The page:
2.2. DNA Isolation, PCR Amplification, and MiSeq Sequencing

Microbial DNA was extracted from samples by means of the Qiagen QIAamp Fast DNA Stool Mini Kit according to manufacturer’s protocols. The final DNA concentration and purification were determined by NanoDrop 2000 UV-vis spectrophotometer, and DNA quality was checked by 1% agarose gel electrophoresis. The V3-V4 regions of the 16S rRNA gene which conserved the target sequences found in bacteria were amplified by the primers 338F (5’-ACTCCTACGGGAGGCAGCAG-3’) and 806R (5’-GGACTACHVGGGTWTCTAAT-3’). The PCR conditions were as follows: 3 min of denaturation at 95°C, then 27 cycles of 30s at 95°C, 30s for annealing at 55°C, and 45s for elongation at 72°C and a final extension at 72°C for 10 min. PCR reactions were performed in a total volume of 20 μL containing 4 μL of 5 × FastPfu Buffer, 0.4 μL of FastPfu Polymerase, 2 μL of 2.5 mM dNTPs, 0.8 μL of each primer (5 μM), and 10 ng of template DNA. All PCR amplicons were isolated from 2% agarose gels and purified with a DNA gel extraction kit (Axygen Biosciences, Union City, CA, USA). The DNA concentration of each PCR product was determined by QuantiFluor™-ST fluorescent quantitative system (Promega, USA) before sequencing and mixed with the appropriate proportion according to sequencing requirements.

Purified amplicons were pooled in equimolar and paired-end sequenced (2 ×300) on an Illumina MiSeq platform (Illumina, San Diego, USA) in accordance with the standard protocols issued by Majorbio Bio-Pharm Technology Co. Ltd. (Shanghai, China).

2.3. Sequence Analysis

The obtained raw sequences were analyzed by Trimmomatic and merged by FLASH [17]. Then, the remaining sequences were clustered into operational taxonomic units (OTUs) at 3% difference implemented by the aid of UPARSE (version 7.1 http://drive5.com/uparse/), and chimeric sequences were identified and removed by means of UCHIME. The taxonomy of each 16S rRNA gene sequence was analyzed by the RDP Classifier algorithm (http://rdp.cme.msu.edu/) against the Silva (SSU123) 16S rRNA database with a confidence threshold of 70% [18]. A representative sequence from each OTU was selected for downstream analysis.

2.4. Statistical Analysis

Alpha-diversity analyses, including community richness indices(Chao1, ACE), community diversity indices (Shannon, Simpson), and a sequencing depth index (Good’s coverage), were calculated with the assistance of Mothur software [19]. Bacterial taxonomic distributions of sample communities were visualized through R-Software package. Beta diversity measurements including microbiota trees were calculated as the reference described by Schloss [20], and principal coordinate analyses (PCoA) based on OTU compositions were conducted [21]. A Venn diagram was implemented through R-Software package to show unique and shared OTUs. Wilcoxon rank-sum test [22], which took into account both statistical significance and biological relevance, was conducted to identify OTUs differentially expressed in peat substrate and maize straw.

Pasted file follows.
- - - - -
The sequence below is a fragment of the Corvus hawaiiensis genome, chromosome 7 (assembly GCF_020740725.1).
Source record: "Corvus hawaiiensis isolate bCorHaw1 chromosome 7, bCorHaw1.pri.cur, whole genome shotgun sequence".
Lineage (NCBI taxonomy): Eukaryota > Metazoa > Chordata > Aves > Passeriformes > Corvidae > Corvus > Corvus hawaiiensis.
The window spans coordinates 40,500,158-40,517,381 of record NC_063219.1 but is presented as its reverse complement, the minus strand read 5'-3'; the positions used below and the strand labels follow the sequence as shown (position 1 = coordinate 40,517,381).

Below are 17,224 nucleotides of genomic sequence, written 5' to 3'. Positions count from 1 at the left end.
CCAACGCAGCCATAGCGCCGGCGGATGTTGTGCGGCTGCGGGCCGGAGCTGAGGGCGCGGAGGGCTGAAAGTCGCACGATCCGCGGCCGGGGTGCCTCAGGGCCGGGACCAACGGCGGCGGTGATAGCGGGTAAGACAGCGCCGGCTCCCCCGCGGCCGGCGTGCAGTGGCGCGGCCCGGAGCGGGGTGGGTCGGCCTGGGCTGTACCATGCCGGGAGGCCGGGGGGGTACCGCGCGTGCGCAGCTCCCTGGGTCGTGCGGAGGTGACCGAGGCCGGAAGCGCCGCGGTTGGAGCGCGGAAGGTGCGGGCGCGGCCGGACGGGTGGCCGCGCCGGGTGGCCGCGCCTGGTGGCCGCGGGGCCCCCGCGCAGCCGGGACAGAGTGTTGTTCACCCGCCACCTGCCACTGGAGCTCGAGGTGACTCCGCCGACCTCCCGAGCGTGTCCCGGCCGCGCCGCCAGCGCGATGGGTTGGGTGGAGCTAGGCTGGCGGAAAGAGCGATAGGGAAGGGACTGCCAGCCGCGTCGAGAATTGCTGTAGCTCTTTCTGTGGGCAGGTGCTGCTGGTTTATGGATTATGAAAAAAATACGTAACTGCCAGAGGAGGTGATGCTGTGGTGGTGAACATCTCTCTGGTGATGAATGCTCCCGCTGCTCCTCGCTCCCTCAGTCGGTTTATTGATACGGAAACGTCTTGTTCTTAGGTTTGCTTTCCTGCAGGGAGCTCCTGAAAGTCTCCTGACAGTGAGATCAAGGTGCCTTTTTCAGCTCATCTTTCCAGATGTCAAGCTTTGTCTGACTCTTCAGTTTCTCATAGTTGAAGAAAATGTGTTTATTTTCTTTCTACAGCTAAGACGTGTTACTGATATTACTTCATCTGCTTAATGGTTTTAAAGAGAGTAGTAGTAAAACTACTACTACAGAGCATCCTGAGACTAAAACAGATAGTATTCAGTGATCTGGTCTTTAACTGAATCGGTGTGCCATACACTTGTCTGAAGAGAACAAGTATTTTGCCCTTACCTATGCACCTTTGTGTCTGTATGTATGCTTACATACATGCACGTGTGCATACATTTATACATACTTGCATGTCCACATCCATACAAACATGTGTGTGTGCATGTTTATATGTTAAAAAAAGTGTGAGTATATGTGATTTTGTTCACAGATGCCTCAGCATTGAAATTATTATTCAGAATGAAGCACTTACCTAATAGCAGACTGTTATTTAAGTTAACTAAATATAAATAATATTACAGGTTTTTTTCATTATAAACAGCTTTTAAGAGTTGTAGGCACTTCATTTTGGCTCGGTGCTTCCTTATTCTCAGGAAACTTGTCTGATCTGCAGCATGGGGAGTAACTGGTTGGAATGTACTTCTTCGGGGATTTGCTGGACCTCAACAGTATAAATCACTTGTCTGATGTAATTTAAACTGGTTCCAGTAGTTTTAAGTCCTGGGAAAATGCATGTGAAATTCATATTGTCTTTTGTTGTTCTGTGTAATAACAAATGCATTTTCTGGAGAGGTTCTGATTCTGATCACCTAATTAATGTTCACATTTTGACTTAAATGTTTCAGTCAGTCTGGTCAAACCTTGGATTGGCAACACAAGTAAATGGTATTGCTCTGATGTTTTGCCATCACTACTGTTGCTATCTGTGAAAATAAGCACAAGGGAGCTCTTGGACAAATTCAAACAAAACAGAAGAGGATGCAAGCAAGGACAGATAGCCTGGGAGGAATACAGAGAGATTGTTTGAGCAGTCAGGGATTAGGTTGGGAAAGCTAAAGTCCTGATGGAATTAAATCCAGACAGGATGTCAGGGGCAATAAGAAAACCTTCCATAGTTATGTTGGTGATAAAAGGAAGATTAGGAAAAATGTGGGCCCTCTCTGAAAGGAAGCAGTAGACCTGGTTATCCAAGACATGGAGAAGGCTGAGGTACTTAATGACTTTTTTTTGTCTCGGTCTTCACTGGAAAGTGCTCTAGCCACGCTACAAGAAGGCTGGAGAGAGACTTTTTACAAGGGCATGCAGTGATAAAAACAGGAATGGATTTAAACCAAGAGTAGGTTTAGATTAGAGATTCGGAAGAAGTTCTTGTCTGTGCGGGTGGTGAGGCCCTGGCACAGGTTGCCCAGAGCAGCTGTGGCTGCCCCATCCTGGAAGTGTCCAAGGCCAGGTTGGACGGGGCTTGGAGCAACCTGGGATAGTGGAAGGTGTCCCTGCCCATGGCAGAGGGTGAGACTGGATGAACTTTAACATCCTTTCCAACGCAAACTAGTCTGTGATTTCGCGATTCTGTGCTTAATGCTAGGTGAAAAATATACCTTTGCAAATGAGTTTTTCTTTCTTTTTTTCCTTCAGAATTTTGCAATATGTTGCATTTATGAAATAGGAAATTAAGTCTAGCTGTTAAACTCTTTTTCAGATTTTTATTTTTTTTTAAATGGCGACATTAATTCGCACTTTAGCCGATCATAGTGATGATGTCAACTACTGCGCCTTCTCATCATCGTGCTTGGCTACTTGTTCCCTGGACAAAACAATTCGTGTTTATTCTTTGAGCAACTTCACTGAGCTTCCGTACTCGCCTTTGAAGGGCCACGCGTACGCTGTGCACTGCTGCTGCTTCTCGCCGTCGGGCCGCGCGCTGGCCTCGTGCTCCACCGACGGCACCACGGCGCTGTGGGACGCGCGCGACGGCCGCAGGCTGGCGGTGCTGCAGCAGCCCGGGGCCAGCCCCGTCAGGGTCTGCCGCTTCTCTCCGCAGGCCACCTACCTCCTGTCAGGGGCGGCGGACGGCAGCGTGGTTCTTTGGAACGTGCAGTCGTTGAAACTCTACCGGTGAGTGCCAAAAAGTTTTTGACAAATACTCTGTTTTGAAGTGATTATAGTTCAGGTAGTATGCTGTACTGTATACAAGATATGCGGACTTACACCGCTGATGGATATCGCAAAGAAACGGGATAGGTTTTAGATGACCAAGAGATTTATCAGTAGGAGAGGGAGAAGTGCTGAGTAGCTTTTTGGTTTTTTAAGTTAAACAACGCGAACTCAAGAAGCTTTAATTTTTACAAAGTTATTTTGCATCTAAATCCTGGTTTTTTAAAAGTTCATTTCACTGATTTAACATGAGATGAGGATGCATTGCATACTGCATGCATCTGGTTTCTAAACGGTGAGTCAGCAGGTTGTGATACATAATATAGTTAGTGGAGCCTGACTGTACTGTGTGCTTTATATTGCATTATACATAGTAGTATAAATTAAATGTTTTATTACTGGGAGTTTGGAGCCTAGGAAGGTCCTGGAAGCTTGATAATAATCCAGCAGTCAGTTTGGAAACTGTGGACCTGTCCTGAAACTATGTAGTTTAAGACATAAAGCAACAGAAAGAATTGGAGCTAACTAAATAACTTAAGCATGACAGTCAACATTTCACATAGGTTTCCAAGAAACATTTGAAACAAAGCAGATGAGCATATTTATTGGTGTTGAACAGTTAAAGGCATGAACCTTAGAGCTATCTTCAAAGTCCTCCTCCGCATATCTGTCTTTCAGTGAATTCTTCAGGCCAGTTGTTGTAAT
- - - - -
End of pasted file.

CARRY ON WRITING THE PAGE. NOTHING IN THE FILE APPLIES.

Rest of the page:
3. Results

3.1. Validation of the Sequencing Accuracy and Taxonomic Composition

In order to test the differences of different dosage of SARB on microbiota structure, trial samples collected from ten treatments were subjected to Illumina MiSeq sequencing of the bacterial V3-V4 region of the 16S rRNA gene [23] and 350909 high-quality sequence reads were obtained. In total, 861 OTUs were clustered after randomly resampling, ranging from 416 to 490 OTUs per sample, at a 3% dissimilarity level. The values of indices which indicate no significant difference in estimating OTU richness (Chao and ACE) and community diversity such as Shannon (4.97±0.1 versus 4.92±0.15, P = 0.68) and Simpson (0.02±0.002 versus 0.02±0.004, P =0.68) were acquired.

However, judging from the values of ACE index and Chao index, it indicates that the JG group has a higher degree of community abundance. Because the value of Shannon index from the JG group is smaller than that of the CT group, It indicates that the CT group has a higher variety of bacteria. The estimated sample coverage (Good’s coverage) is more than 99.8%, which indicates that the accuracy of sequencing is reliable (Table 2).

Among the five treatments in the JG group, the value of Shannon index from the JG_CK is the smallest, indicating that the SARB can help to improve diversity of bacterial community in the maize straw. From the analysis of Sobs index, it can be known that the relationship of bacterial community richness between the five treatments is JG_T3>JG_T1>JG_CK>JG_T4>JG_T2. Among the five treatments in the CT group, the biggest value of Shannon index belongs to CT_CK, indicating that the SARB has a certain weakening effect on the bacterial diversity in the peat substrate. From the analysis of the Sobs index, the relationship of bacterial community richness between the five treatment is CT_T4>CT_CK> CT_T1>CT_T2>CT_T3 (Table 3).

All effective sequences were classified at the phylum level by aid of Mothur software with the default setting and 20 phyla were detected (Figure 1). Sequences which cannot be classified were assigned as no rank. In the ten treatments, Proteobacteria accounted for the absolute advantage in the bacterial community. In the CT group, the proportions of Proteobacteria were fluctuating with the changes of the mass ratio of the SARB. The proportion of Proteobacteria in the treatment of CT_T3 was the highest which run up to 68.04%. In the JG group, the proportion of Proteobacteria was rising with the increase of the mass ratio of the SARB. The proportion of Proteobacteria in the JG_T4 treatment was the highest which reached at 61.39%.

In the CT group, Acidobacteria and Actinobacteria were inferior to Proteobacteria. The proportions of Actinobacteria in the four treatments CT_T1, CT_T2, CT_T3, and CT_T4 were all higher than that of the CT_CK control, and, on the other hand, the proportions of Acidobacteria were totally lower than that of the CT_CK control. In the JG group, Firmicutes, Actinobacteria, and Bacteroidetes were inferior to Proteobacteria. The proportions of Firmicutes in the four treatments JG_T1, JG_T2, JG_T3, and JG_T4 were entirely lower than that of the JG_CK control, and, on the other hand, the proportions of Bacteroidetes were totally higher than that of the JG_CK control.